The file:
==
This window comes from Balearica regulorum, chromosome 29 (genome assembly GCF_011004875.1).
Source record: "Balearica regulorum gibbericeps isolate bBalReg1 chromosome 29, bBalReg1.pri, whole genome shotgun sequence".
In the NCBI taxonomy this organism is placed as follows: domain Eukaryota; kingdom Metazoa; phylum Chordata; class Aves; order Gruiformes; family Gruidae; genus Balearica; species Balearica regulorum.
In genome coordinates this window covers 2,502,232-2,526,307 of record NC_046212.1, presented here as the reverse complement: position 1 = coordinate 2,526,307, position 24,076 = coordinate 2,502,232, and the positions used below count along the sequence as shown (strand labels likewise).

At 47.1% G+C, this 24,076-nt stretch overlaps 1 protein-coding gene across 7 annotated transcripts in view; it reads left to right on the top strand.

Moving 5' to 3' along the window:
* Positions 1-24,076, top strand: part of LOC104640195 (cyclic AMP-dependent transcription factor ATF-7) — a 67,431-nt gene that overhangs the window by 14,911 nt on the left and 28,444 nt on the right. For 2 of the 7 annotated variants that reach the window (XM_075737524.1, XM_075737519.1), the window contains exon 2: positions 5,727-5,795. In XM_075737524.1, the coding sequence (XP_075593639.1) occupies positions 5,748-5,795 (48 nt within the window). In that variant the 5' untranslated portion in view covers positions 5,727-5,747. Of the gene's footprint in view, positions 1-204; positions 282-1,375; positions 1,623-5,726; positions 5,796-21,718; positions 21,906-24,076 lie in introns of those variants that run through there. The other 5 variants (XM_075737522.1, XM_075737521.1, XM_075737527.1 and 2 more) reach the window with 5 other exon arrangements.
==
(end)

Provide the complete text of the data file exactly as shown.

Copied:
This window comes from Balearica regulorum, chromosome 29 (genome assembly GCF_011004875.1).
Source record: "Balearica regulorum gibbericeps isolate bBalReg1 chromosome 29, bBalReg1.pri, whole genome shotgun sequence".
In the NCBI taxonomy this organism is placed as follows: domain Eukaryota; kingdom Metazoa; phylum Chordata; class Aves; order Gruiformes; family Gruidae; genus Balearica; species Balearica regulorum.
In genome coordinates this window covers 2,502,232-2,526,307 of record NC_046212.1, presented here as the reverse complement: position 1 = coordinate 2,526,307, position 24,076 = coordinate 2,502,232, and the positions used below count along the sequence as shown (strand labels likewise).

At 47.1% G+C, this 24,076-nt stretch overlaps 1 protein-coding gene across 7 annotated transcripts in view; it reads left to right on the top strand.

Moving 5' to 3' along the window:
* Positions 1-24,076, top strand: part of LOC104640195 (cyclic AMP-dependent transcription factor ATF-7) — a 67,431-nt gene that overhangs the window by 14,911 nt on the left and 28,444 nt on the right. For 2 of the 7 annotated variants that reach the window (XM_075737524.1, XM_075737519.1), the window contains exon 2: positions 5,727-5,795. In XM_075737524.1, the coding sequence (XP_075593639.1) occupies positions 5,748-5,795 (48 nt within the window). In that variant the 5' untranslated portion in view covers positions 5,727-5,747. Of the gene's footprint in view, positions 1-204; positions 282-1,375; positions 1,623-5,726; positions 5,796-21,718; positions 21,906-24,076 lie in introns of those variants that run through there. The other 5 variants (XM_075737522.1, XM_075737521.1, XM_075737527.1 and 2 more) reach the window with 5 other exon arrangements.